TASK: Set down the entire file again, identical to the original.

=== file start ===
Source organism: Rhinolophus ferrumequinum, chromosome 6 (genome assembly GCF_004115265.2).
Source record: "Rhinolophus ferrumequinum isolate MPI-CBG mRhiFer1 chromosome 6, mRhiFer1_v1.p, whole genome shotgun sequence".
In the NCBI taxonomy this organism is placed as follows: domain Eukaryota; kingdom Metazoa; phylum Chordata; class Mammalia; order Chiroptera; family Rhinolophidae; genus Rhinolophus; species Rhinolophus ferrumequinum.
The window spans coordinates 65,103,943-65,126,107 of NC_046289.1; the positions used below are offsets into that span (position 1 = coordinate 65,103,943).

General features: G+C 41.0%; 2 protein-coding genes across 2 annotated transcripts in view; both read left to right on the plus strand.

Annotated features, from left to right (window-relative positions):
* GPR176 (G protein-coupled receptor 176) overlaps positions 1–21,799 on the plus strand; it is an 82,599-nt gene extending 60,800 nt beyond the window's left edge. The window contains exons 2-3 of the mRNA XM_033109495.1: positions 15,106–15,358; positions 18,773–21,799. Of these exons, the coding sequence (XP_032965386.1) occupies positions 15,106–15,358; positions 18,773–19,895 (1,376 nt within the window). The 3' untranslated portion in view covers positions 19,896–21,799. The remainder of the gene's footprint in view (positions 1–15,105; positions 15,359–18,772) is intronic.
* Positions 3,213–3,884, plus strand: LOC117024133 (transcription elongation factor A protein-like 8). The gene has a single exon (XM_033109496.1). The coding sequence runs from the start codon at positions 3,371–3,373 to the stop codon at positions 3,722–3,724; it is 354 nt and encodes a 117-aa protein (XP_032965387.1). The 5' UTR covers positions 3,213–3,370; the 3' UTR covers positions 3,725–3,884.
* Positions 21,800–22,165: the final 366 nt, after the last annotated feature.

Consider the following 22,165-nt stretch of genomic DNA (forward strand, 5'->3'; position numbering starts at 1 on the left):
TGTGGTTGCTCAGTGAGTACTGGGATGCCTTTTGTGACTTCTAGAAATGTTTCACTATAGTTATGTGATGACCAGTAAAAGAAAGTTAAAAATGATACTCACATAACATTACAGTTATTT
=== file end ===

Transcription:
Source organism: Rhinolophus ferrumequinum, chromosome 6 (genome assembly GCF_004115265.2).
Source record: "Rhinolophus ferrumequinum isolate MPI-CBG mRhiFer1 chromosome 6, mRhiFer1_v1.p, whole genome shotgun sequence".
In the NCBI taxonomy this organism is placed as follows: domain Eukaryota; kingdom Metazoa; phylum Chordata; class Mammalia; order Chiroptera; family Rhinolophidae; genus Rhinolophus; species Rhinolophus ferrumequinum.
The window spans coordinates 65,103,943-65,126,107 of NC_046289.1; the positions used below are offsets into that span (position 1 = coordinate 65,103,943).

General features: G+C 41.0%; 2 protein-coding genes across 2 annotated transcripts in view; both read left to right on the plus strand.

Annotated features, from left to right (window-relative positions):
* GPR176 (G protein-coupled receptor 176) overlaps positions 1–21,799 on the plus strand; it is an 82,599-nt gene extending 60,800 nt beyond the window's left edge. The window contains exons 2-3 of the mRNA XM_033109495.1: positions 15,106–15,358; positions 18,773–21,799. Of these exons, the coding sequence (XP_032965386.1) occupies positions 15,106–15,358; positions 18,773–19,895 (1,376 nt within the window). The 3' untranslated portion in view covers positions 19,896–21,799. The remainder of the gene's footprint in view (positions 1–15,105; positions 15,359–18,772) is intronic.
* Positions 3,213–3,884, plus strand: LOC117024133 (transcription elongation factor A protein-like 8). The gene has a single exon (XM_033109496.1). The coding sequence runs from the start codon at positions 3,371–3,373 to the stop codon at positions 3,722–3,724; it is 354 nt and encodes a 117-aa protein (XP_032965387.1). The 5' UTR covers positions 3,213–3,370; the 3' UTR covers positions 3,725–3,884.
* Positions 21,800–22,165: the final 366 nt, after the last annotated feature.

Consider the following 22,165-nt stretch of genomic DNA (forward strand, 5'->3'; position numbering starts at 1 on the left):
TGTGGTTGCTCAGTGAGTACTGGGATGCCTTTTGTGACTTCTAGAAATGTTTCACTATAGTTATGTGATGACCAGTAAAAGAAAGTTAAAAATGATACTCACATAACATTACAGTTATTT